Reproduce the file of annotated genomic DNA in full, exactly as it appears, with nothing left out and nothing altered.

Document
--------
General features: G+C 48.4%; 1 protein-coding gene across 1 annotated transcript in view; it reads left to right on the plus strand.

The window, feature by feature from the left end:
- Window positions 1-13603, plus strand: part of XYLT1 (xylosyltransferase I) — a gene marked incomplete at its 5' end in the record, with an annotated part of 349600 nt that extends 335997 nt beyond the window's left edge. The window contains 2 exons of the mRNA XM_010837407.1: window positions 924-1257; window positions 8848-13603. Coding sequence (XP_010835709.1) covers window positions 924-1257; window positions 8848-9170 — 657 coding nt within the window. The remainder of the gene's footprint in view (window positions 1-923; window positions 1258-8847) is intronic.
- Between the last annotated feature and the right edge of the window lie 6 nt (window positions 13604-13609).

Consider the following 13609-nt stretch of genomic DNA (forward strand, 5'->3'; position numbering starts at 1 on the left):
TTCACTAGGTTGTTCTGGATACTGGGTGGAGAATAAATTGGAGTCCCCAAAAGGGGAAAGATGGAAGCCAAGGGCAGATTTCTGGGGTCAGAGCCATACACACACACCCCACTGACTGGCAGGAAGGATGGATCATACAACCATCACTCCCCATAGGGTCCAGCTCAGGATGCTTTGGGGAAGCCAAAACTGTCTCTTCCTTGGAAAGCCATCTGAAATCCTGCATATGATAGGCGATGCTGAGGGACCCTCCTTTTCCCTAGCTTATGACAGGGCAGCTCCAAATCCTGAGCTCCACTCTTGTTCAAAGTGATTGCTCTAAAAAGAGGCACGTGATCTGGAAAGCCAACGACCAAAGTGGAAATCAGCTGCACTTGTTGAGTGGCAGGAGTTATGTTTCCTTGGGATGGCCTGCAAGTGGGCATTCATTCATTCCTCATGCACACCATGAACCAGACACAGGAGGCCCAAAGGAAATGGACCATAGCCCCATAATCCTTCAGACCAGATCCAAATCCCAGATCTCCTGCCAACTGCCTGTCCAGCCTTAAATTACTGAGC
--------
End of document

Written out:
General features: G+C 48.4%; 1 protein-coding gene across 1 annotated transcript in view; it reads left to right on the plus strand.

The window, feature by feature from the left end:
- Window positions 1-13603, plus strand: part of XYLT1 (xylosyltransferase I) — a gene marked incomplete at its 5' end in the record, with an annotated part of 349600 nt that extends 335997 nt beyond the window's left edge. The window contains 2 exons of the mRNA XM_010837407.1: window positions 924-1257; window positions 8848-13603. Coding sequence (XP_010835709.1) covers window positions 924-1257; window positions 8848-9170 — 657 coding nt within the window. The remainder of the gene's footprint in view (window positions 1-923; window positions 1258-8847) is intronic.
- Between the last annotated feature and the right edge of the window lie 6 nt (window positions 13604-13609).

Consider the following 13609-nt stretch of genomic DNA (forward strand, 5'->3'; position numbering starts at 1 on the left):
TTCACTAGGTTGTTCTGGATACTGGGTGGAGAATAAATTGGAGTCCCCAAAAGGGGAAAGATGGAAGCCAAGGGCAGATTTCTGGGGTCAGAGCCATACACACACACCCCACTGACTGGCAGGAAGGATGGATCATACAACCATCACTCCCCATAGGGTCCAGCTCAGGATGCTTTGGGGAAGCCAAAACTGTCTCTTCCTTGGAAAGCCATCTGAAATCCTGCATATGATAGGCGATGCTGAGGGACCCTCCTTTTCCCTAGCTTATGACAGGGCAGCTCCAAATCCTGAGCTCCACTCTTGTTCAAAGTGATTGCTCTAAAAAGAGGCACGTGATCTGGAAAGCCAACGACCAAAGTGGAAATCAGCTGCACTTGTTGAGTGGCAGGAGTTATGTTTCCTTGGGATGGCCTGCAAGTGGGCATTCATTCATTCCTCATGCACACCATGAACCAGACACAGGAGGCCCAAAGGAAATGGACCATAGCCCCATAATCCTTCAGACCAGATCCAAATCCCAGATCTCCTGCCAACTGCCTGTCCAGCCTTAAATTACTGAGC